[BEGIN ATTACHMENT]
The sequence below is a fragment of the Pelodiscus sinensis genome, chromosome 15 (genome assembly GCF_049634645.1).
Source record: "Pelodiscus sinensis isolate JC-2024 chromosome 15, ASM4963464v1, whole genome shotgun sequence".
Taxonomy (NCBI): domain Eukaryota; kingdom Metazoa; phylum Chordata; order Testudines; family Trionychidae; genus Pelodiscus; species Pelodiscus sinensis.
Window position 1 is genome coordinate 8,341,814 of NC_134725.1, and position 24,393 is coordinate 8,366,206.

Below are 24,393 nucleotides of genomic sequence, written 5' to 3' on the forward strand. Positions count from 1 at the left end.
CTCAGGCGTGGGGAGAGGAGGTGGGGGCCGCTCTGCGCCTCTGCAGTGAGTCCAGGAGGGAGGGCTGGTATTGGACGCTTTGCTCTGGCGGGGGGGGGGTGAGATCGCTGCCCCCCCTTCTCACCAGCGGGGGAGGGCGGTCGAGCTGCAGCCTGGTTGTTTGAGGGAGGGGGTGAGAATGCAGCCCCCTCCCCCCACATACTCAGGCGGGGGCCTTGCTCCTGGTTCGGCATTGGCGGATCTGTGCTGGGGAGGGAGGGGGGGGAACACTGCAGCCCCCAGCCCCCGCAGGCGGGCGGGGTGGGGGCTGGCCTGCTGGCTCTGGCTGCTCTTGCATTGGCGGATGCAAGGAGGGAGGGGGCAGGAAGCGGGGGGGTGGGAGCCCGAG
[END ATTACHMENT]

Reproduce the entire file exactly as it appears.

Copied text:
The sequence below is a fragment of the Pelodiscus sinensis genome, chromosome 15 (genome assembly GCF_049634645.1).
Source record: "Pelodiscus sinensis isolate JC-2024 chromosome 15, ASM4963464v1, whole genome shotgun sequence".
Taxonomy (NCBI): domain Eukaryota; kingdom Metazoa; phylum Chordata; order Testudines; family Trionychidae; genus Pelodiscus; species Pelodiscus sinensis.
Window position 1 is genome coordinate 8,341,814 of NC_134725.1, and position 24,393 is coordinate 8,366,206.

Below are 24,393 nucleotides of genomic sequence, written 5' to 3' on the forward strand. Positions count from 1 at the left end.
CTCAGGCGTGGGGAGAGGAGGTGGGGGCCGCTCTGCGCCTCTGCAGTGAGTCCAGGAGGGAGGGCTGGTATTGGACGCTTTGCTCTGGCGGGGGGGGGGTGAGATCGCTGCCCCCCCTTCTCACCAGCGGGGGAGGGCGGTCGAGCTGCAGCCTGGTTGTTTGAGGGAGGGGGTGAGAATGCAGCCCCCTCCCCCCACATACTCAGGCGGGGGCCTTGCTCCTGGTTCGGCATTGGCGGATCTGTGCTGGGGAGGGAGGGGGGGGAACACTGCAGCCCCCAGCCCCCGCAGGCGGGCGGGGTGGGGGCTGGCCTGCTGGCTCTGGCTGCTCTTGCATTGGCGGATGCAAGGAGGGAGGGGGCAGGAAGCGGGGGGGTGGGAGCCCGAG